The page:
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ξυμμαχόμενοι—pred. ‘by fighting with them’, i.e. their help was of service in the action.

ἔθεντο τὰ ὅπλα—‘halted’, or ‘took up their position’. The literal meaning of the phrase τίθεσθαι τὰ ὄπλα is to ground, or put down one's arms, the Greeks being accustomed to lay down their shields and spears when they halted for any time, for instance to listen to an address from their commanders. The converse expression is ἀναλαμβάνειν τὰ ὅπλα (ch. 130, 19: Hdt. vi. 78: Xen. Hel. ii. 4, 19, etc.). From the idea of taking up a position thus implied, the phrase τίθεσθαι τὰ ὅπλα is often used, as in the present passage, when the idea of actually putting down the arms would be out of place. Thus the Thebans, after making their way by surprise into Plataeae, established themselves in the public place (θέμενοι ές τὴν ἀγορὰν τὰ ὅπλα), and made proclamation for any one who chose τίθεσθαι παρ᾽ αὑτοὺς τὰ ὄπλα i.e. to join them (ii. 2). So τὰ ὅπλα is used for the camp or position occupied by troops i. 111; iii. 1. Such phrases are especially common in the military language of Xenophon; see Shilleto on ii. 2.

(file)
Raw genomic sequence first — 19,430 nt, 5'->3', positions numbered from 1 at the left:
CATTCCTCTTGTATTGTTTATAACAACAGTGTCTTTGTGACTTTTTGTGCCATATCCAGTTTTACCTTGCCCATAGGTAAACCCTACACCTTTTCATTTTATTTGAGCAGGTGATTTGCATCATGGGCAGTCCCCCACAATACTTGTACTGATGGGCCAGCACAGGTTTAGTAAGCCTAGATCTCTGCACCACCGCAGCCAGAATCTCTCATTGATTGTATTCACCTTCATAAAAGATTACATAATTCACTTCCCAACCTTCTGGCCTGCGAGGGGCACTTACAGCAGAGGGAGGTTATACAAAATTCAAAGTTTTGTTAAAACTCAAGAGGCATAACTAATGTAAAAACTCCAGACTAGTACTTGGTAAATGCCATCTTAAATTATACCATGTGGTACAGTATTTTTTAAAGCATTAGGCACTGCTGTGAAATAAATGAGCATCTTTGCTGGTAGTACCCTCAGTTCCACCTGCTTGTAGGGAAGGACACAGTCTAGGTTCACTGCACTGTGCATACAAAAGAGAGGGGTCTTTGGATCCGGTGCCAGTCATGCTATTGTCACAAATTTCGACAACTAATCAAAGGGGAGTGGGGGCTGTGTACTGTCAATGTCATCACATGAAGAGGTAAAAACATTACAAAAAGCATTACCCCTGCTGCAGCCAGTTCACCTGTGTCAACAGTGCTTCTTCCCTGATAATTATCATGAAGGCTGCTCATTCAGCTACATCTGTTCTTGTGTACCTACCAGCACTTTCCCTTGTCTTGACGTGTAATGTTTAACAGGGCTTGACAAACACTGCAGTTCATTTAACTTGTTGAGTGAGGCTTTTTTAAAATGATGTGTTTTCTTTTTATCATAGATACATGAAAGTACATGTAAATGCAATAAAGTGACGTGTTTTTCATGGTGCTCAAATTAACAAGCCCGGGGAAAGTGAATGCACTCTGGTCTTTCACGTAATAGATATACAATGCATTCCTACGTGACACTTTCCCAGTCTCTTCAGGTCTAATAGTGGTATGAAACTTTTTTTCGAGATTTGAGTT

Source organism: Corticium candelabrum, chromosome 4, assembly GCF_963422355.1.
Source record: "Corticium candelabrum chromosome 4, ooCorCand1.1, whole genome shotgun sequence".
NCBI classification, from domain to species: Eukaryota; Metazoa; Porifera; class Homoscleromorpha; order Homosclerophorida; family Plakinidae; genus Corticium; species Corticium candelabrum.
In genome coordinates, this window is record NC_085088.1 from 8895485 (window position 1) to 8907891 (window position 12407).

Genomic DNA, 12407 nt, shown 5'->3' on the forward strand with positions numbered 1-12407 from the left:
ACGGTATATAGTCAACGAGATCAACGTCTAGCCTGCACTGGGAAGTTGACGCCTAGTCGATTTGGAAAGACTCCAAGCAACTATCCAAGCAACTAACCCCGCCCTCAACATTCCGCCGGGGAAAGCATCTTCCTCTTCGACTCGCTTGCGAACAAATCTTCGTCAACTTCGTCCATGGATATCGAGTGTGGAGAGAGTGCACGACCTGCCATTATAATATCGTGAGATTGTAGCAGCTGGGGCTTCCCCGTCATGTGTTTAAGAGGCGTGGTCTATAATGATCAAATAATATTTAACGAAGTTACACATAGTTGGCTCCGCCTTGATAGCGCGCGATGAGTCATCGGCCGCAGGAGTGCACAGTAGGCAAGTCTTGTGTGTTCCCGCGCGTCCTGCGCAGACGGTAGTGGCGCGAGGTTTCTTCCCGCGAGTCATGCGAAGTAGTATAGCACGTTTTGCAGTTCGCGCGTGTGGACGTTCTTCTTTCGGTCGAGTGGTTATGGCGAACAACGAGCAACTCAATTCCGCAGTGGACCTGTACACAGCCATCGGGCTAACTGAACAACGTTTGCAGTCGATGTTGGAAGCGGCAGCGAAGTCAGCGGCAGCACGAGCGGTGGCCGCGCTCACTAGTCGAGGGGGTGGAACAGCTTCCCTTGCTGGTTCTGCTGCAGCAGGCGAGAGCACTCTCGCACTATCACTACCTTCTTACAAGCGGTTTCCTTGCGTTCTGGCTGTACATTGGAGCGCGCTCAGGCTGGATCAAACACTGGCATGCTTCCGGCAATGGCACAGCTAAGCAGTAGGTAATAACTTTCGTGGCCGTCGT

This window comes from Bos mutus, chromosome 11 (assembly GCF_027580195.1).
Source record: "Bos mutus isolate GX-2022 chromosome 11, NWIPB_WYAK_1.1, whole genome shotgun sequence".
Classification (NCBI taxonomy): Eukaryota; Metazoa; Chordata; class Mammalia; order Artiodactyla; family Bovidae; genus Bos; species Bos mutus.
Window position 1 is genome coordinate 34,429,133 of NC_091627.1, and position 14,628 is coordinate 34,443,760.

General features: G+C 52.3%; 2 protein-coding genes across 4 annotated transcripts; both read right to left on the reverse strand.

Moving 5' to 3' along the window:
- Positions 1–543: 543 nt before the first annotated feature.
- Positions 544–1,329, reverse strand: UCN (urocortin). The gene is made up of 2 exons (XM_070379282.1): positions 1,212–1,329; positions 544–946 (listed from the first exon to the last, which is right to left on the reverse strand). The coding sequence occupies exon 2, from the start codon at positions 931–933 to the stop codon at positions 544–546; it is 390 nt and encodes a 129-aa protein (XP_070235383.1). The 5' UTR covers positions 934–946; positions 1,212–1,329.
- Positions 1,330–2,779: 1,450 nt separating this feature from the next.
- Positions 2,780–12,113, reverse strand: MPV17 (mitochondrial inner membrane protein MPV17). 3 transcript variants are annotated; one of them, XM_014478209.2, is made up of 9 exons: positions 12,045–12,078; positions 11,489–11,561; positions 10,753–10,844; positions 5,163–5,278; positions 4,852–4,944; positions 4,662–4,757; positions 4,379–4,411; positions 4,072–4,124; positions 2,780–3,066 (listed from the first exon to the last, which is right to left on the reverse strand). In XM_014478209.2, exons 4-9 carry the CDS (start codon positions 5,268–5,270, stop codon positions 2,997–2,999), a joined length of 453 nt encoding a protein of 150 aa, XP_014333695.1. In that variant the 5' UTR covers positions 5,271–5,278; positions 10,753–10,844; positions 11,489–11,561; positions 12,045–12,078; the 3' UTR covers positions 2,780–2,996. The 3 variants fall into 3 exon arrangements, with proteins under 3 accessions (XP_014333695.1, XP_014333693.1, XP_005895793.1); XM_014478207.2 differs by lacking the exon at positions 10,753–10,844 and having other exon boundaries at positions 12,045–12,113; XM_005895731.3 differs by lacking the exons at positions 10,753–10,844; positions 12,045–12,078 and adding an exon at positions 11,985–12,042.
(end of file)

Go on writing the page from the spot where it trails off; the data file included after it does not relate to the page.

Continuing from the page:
οἱ πλεῖστοι...ἀπέθανον—i.e. their chief loss was at this point. οἱ πλεῖστοι must mean the greater part of those who fell, not of their whole force, for we see afterwards that their total loss only amounted to 212: so vii. 30, ἀποκτείνουσιν αὑτῶν έν τῇ ἐκβάσει τοὺς πλείστους, where the total loss was 250 out of 1300. Classen takes the meaning to be that the greater part of the Corinthians on the right wing were slain, their allies escaping better.

κατὰ δίωξιν πολλήν—‘hard pressed’, with φυγῆς γενομένης.

οἱ ἐκ τῆς πόλεως πρεσβύτεροι—cf. ch. 8, 1, τῶν ἐκ τῆς Ἀττικῆς. The πρεσβύτεροι had remained to guard the city.

ἐγκατέλιπον—‘left on the field’, more commonly used of leaving a garrison etc. in a town, as in ch. 25, 51.

ἐπικηρυκευσάμενοι...ἀνείλοντο—asking leave to remove the dead was an admission of defeat, which is also implied by the use of ἐπικηρυκεύεσθαι. Thus Plutarch (Nic. ch. 6) says that Nicias preferred to sacrifice his victory and his glory rather than leave two Athenian citizens unburied.

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hide References (6 total)
  • Commentary references from this page (6):
    • Herodotus, Histories, 6.78
    • Thucydides, Histories, 1.111
    • Thucydides, Histories, 2.2
    • Thucydides, Histories, 3.1
    • Thucydides, Histories, 7.30
    • Xenophon, Hellenica, 2.4.19
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